Behind O’Ward, Indy specialist Ed Carpenter, 40, capped a strong showing for his team – like Meyer Shank, once considered a minnow but perhaps no longer – by finishing fifth, ahead of Americans Santino Ferrucci and Sage Karam, who had started 23rd and 31st respectively. Behind them, Carpenter’s front-row starter Rinus VeeKay was a deflated eighth after a race that had promised so much more – but at 20, time is well and truly on the Dutchman’s side.

And completing the top 10? No less than Juan Pablo Montoya, the two-time winner finishing his somewhat underwhelming 500 return with Arrow McLaren SP on form, ahead of another 46-year-old Brazilian fan-favourite, Tony Kanaan. Still life in the old dogs and all that.

But the result didn’t mask what we’d also seen in the previous five IndyCar races, in what is proving to be a terrific season. The generations most definitely are turning thanks to the likes of Palou, O’Ward and Veekay, all of whom led the race, as did 21-year-old Colton Herta before his challenge faded. They all looked perfectly at home at the front too and in their hands, IndyCar has a great deal to look forward to through the rest of this decade.

At the upper reaches of the so-called new-wave, 29-year-old Conor Daly spent the most time of anyone up front, and for the first time in his career too, driving Carpenter’s cool US Air Force entry that looked a little like an F-16 on wheels. Derek Daly’s son spent 40 laps in the lead and while 13th at the finish represented another anti-climax at his home track, the over-riding emotion should surely have been one of sheer relief. His escape from a collision with an errant wheel was a sobering reminder why IndyCars now run with ugly Aeroscreens. Daly’s wrap-around windshield wasn’t actually tested on this occasion, because the Firestone that had spun off unlucky Graham Rahal’s car after a botched pitstop pinged sky-high off the USAF Dallara’s nose – but Daly’s quivering hand movements on the steering wheel signalled what a terrifying moment this must have been. Another mile an hour more, and in an earlier era, he wouldn’t have stood a chance.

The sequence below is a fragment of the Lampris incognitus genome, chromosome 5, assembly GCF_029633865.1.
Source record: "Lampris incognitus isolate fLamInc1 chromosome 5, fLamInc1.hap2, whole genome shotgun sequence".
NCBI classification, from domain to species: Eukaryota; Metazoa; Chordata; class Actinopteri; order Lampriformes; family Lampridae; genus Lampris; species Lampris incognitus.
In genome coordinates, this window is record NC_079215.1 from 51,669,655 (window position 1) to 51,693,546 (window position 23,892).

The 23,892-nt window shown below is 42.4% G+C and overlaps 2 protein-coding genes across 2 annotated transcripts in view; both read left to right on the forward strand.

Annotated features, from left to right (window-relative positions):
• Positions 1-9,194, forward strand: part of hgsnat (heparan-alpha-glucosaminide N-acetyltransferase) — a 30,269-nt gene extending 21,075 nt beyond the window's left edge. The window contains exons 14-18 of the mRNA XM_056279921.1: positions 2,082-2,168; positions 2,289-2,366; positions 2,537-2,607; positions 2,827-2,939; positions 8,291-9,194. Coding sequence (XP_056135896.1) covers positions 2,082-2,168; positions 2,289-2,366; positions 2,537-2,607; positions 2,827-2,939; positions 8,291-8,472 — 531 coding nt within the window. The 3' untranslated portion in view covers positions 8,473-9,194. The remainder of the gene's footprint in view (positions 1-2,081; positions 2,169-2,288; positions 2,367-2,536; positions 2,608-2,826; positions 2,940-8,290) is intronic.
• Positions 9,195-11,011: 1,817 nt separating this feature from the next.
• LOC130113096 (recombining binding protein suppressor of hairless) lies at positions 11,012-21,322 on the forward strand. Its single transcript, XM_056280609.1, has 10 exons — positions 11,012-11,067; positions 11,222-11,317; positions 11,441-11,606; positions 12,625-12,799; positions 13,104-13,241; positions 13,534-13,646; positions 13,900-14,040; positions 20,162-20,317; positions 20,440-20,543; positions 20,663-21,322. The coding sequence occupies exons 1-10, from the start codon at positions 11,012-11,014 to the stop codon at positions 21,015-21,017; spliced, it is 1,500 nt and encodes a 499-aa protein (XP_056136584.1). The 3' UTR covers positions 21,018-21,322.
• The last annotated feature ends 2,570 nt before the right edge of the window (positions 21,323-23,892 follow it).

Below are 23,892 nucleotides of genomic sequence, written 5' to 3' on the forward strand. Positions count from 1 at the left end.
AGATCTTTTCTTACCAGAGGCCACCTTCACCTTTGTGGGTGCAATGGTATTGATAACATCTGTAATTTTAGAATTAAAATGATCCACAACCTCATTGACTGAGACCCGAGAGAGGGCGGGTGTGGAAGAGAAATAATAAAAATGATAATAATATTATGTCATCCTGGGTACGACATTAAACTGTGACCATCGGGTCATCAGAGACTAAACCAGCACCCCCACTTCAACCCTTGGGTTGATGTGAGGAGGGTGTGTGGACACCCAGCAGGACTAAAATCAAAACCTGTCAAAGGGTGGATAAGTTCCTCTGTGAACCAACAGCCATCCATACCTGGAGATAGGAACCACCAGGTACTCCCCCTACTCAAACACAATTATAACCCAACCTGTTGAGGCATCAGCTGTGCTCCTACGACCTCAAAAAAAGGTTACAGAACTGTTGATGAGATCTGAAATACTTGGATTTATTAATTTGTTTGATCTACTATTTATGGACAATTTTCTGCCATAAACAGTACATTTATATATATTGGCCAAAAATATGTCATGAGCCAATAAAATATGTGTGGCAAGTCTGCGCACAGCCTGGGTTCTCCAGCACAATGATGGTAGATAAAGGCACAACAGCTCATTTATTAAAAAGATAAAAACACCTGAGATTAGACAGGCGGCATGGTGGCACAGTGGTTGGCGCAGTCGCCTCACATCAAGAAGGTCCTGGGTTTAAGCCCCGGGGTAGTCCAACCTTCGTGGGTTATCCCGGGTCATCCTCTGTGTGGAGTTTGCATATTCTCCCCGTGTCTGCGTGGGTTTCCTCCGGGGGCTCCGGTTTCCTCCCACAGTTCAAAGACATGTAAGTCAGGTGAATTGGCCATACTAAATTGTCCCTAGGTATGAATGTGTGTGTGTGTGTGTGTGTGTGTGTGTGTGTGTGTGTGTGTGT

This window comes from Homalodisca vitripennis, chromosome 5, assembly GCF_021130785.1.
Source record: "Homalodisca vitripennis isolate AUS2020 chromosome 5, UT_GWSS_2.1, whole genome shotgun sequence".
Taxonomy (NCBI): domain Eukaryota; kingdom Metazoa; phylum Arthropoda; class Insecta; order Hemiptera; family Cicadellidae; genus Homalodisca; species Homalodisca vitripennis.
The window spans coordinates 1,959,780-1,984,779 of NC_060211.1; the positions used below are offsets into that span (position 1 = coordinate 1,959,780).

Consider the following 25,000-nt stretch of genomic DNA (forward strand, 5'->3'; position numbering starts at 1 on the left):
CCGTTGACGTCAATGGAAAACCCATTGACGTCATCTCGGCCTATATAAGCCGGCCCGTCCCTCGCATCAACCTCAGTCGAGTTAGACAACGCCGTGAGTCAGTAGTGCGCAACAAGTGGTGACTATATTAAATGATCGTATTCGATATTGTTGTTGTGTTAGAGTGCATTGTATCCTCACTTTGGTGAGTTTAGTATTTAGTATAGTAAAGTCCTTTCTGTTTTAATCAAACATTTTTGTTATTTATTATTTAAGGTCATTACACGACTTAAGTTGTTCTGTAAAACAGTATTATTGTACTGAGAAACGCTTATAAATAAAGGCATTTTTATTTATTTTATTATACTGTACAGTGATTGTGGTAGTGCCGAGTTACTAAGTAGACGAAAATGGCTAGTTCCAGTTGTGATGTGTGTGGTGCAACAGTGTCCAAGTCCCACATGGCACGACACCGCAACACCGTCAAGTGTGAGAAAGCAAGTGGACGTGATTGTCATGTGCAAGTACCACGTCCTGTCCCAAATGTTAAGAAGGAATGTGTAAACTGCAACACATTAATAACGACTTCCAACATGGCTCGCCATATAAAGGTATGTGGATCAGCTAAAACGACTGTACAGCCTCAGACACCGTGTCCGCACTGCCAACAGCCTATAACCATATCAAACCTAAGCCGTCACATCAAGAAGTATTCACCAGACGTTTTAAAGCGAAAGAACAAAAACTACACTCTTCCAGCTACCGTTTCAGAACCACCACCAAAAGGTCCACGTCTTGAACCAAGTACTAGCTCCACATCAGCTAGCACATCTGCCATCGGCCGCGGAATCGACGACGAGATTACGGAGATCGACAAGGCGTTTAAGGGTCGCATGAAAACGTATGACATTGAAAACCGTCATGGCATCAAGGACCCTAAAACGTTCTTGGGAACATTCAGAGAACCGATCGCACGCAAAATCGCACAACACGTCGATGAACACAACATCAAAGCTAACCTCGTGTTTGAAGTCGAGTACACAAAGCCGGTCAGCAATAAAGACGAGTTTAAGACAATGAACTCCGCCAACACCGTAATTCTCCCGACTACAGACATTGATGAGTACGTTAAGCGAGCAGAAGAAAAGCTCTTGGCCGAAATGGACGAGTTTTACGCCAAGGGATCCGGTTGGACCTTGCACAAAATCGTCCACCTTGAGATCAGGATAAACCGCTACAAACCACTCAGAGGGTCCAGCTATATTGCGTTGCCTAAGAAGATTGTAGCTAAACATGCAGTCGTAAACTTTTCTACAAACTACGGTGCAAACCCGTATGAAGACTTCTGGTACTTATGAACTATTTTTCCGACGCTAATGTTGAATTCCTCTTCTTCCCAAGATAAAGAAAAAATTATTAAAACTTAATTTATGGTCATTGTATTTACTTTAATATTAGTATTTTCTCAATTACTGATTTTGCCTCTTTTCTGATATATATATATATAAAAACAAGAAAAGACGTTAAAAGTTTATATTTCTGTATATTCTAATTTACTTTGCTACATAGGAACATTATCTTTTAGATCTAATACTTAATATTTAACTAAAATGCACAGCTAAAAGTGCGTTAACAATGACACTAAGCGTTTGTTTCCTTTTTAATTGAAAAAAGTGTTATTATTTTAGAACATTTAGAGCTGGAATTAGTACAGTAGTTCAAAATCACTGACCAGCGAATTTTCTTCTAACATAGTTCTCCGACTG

Watching those onboard TV pictures, thoughts immediately turned to Romain Grosjean, watching from afar after choosing to give the ovals a miss in his rookie IndyCar season – in the wake of his own miraculous deliverance from that fiery crash at the Bahrain GP last year. Sure enough, the Frenchman responded on Twitter: “Thanks Aeroscreen!!! I was very stupid not to want the Halo or Aeroscreen to be brought fwd,” he wrote. “I’ll never race a car without it anymore.” As Grosjean says, he was an outspoken critic when such devices first appeared and indubitably both solutions are ugly, heavy, ungainly – but all too clearly, there’s no going back now. There just can’t be when they have and will save lives.

Helio Castroneves with Mario ANdretti after winning the 2021 Indy 500

A moment with Mario Andretti


Helio Castroneves embraces Roger Penske after the 2021 Indy 500

An embrace from Roger Penske

Back at the finish Castroneves jogged most of the length of Indy’s main straightaway, then returned to kiss the yard of bricks. Here’s a man who knows how to play to the crowds. The moment when The Captain warmly shook his hand must have been sweet, given all that has passed between them. But there was another moment that stands out. At the pit wall, a familiar figure approached Hélio with a big smile. In solemnity, the winner bowed his head – and Mario Andretti kissed it. As blessings go it can’t get much better than that.

Or perhaps it can. Castroneves is still a year younger than Unser Sr when he became the oldest winner of the Indy 500 in 1987. So will the new four-time victor go for the high five in an attempt to stand alone? On current form, he’s literally unbeatable… No way has The Brickyard’s smoothest mover taken his last dance on the biggest stage of them all.

See you next year, twinkle toes.